The return of colds has been less pronounced so far in the United States, where schools are less likely to have reopened. But there is evidence that infections are rising. Data from the Seattle Flu Study, which tracks a wide range of respiratory illnesses, indicates rhinoviruses were on the upswing beginning in early August, after nearly vanishing in late spring. The early consensus: It’s time to prepare. “This is paramount for all of us,” says Steven Pergam, a professor of infectious disease at the Fred Hutchinson Cancer Center in Seattle. “Testing labs have been so focused on Covid that we’re trying to shift the focus to identifying when other respiratory viruses are in our communities. It’s going to put on a lot more pressure.”
“Covid presents a challenging dilemma because of the range of symptoms,” says Kelly Wroblewski, director of infectious disease at the Association of Public Health Laboratories. “When you see sniffles in a kid, you’re more likely to want to seek a Covid-19 test.” That confusion could put more strain on a precarious supply chain of swabs, reagents, and testing machines. One focus now, Wroblewski says, is to develop panel tests that can distinguish between various respiratory pathogens that can cause more severe disease, including Covid-19, influenza, and respiratory syncytial virus (RSV), a cold-causing virus that typically follows in the wake of rhinovirus season and can lead to more severe disease in very young and old people.
One reason why rhinoviruses leapt back into action at soon as conditions were right is their sheer ubiquity, says Ian Mackay, an associate professor at the University of Queensland in Brisbane, Australia, who spent years studying “rhinos,” as he calls them. Dozens of rhinoviruses may circulate at one time in a community. “They’re always kicking around, because there are so many of them,” he says. And because the viruses have co-evolved with humans over time, they’re well suited to jumping from person to person and living within us, undetected, during lockdown.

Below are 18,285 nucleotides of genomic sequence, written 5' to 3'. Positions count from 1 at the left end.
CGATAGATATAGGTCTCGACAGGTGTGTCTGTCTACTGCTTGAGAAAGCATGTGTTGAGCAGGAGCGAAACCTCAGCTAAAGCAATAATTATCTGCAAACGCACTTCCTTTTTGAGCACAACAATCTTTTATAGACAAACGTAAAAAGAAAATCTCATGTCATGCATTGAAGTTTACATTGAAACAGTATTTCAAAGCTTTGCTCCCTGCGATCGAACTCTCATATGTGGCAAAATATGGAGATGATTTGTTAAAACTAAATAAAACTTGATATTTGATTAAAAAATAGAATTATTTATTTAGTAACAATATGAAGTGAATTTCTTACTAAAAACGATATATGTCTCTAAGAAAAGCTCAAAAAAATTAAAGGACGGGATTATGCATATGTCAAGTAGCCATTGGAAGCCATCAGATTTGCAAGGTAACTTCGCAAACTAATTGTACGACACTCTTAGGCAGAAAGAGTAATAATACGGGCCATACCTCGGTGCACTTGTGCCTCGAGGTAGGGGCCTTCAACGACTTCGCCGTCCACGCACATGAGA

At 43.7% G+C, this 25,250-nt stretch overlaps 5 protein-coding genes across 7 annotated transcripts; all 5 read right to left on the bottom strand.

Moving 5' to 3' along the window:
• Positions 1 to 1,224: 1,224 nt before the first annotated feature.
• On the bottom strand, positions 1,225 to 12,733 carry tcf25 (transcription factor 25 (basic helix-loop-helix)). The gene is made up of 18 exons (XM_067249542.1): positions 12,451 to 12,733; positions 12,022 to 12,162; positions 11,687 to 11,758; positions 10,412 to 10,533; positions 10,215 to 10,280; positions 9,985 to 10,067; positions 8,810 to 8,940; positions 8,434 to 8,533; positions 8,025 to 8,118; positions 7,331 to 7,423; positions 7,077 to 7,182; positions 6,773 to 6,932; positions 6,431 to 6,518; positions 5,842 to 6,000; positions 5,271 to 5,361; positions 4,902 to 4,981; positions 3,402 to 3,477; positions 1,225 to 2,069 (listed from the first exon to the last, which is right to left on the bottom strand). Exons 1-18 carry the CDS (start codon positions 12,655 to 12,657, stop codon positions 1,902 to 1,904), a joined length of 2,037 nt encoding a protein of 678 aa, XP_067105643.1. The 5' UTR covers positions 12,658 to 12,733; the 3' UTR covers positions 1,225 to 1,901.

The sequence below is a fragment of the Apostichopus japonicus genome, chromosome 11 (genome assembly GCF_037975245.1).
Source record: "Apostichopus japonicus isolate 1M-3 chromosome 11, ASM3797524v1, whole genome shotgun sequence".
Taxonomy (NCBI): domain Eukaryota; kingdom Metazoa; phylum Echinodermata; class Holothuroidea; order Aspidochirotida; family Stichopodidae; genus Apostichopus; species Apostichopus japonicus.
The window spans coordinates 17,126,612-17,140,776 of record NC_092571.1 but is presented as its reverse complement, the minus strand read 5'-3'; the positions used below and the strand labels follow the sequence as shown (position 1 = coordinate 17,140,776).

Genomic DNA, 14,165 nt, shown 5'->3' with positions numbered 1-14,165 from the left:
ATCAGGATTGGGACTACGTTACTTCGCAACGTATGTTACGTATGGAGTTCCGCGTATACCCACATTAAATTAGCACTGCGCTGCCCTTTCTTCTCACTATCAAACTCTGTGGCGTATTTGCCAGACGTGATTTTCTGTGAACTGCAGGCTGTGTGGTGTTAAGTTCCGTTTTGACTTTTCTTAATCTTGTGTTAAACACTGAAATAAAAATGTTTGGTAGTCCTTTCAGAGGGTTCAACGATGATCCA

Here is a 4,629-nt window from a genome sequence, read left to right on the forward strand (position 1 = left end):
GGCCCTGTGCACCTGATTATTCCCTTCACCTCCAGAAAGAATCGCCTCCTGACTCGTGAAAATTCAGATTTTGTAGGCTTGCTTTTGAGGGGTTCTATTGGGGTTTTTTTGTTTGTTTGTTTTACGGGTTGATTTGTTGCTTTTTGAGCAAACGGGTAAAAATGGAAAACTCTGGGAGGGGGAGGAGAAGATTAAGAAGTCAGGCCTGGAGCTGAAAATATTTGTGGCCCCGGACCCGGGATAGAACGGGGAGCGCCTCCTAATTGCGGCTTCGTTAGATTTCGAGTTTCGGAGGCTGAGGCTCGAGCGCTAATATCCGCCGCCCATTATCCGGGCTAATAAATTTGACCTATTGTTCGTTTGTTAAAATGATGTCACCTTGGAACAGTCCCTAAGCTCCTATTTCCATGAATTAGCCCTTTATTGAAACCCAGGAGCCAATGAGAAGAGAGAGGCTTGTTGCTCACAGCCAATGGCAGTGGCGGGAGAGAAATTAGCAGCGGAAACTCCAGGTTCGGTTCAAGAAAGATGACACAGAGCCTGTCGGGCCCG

That hermetic quality is distinct from certain strains of influenza, which globe-trot along with international travelers. (Closed borders, plus the timing of stringent lockdowns, are thought to be factors that kept the southern hemisphere’s flu season at bay.) Rhinoviruses were ready to come back as soon as school did. “Rhinos love childcare,” Mackay says. That’s in part because children’s immune systems haven’t yet seen many of those rhinovirus varieties, so kids get sick—or at least the sniffles—again and again and again, and they pass the germs along to others.
A question, however, is why the cold viruses appear to be spreading so quickly abroad now in spite of continued mask-wearing and social distancing. Europeans and Australians may be enjoying more of the finer things in life than Americans, but they’re still battling the same pandemic. The differing structures of the virus may play a role. The virus that causes Covid-19 is what’s called an “enveloped” virus, a ball of protein surrounded by a lipid layer. That fatty external structure is easier to destroy with soap and water, and it’s less likely to remain infectious for long on exposed surfaces. That’s one reason health officials now place more emphasis on masks and distancing to help prevent aerosol and droplet spread of SARS-CoV-2, and less on disinfecting grocery bags and doorknobs. Rhinoviruses, however, don’t have that envelope, and are thought to be hardier. “Kids will drag their hands through everything and be festy little carriers of the virus,” Mackay says.
Sebastian Johnston, a leading expert on rhinoviruses at Imperial College London, says that while that’s likely the case, he believes aerosols and droplets are probably still the main route for rhinoviruses to get around—same as SARS-CoV-2. That means masks and distancing help curb those viruses too. But the difficulty of getting kids to uniformly abide by those rules, plus children’s susceptibility to passing colds to each other, plus the viability of surfaces as an alternative route of transmission, are all likely coming together to fuel the current outbreaks. Kids are getting these viruses, somehow—just like any other school year—and then bringing them home with them.
This year, that’s coming at a bad time in places like the UK. The return of cold season has coincided with a surge in Covid-19 cases, and just as people are being required to stay home from work and schools if they have any symptoms of illness. Hence the run on emergency room tests from worried parents, despite government officials urging tests to be used sparingly. “The testing system is overwhelmed by demand, and a lot of that demand will be non-Covid respiratory viruses, which are dominated numerically by rhinoviruses,” Johnston says. “Everybody wants to get their kids back to school, and everybody wants to get their employees back to work.”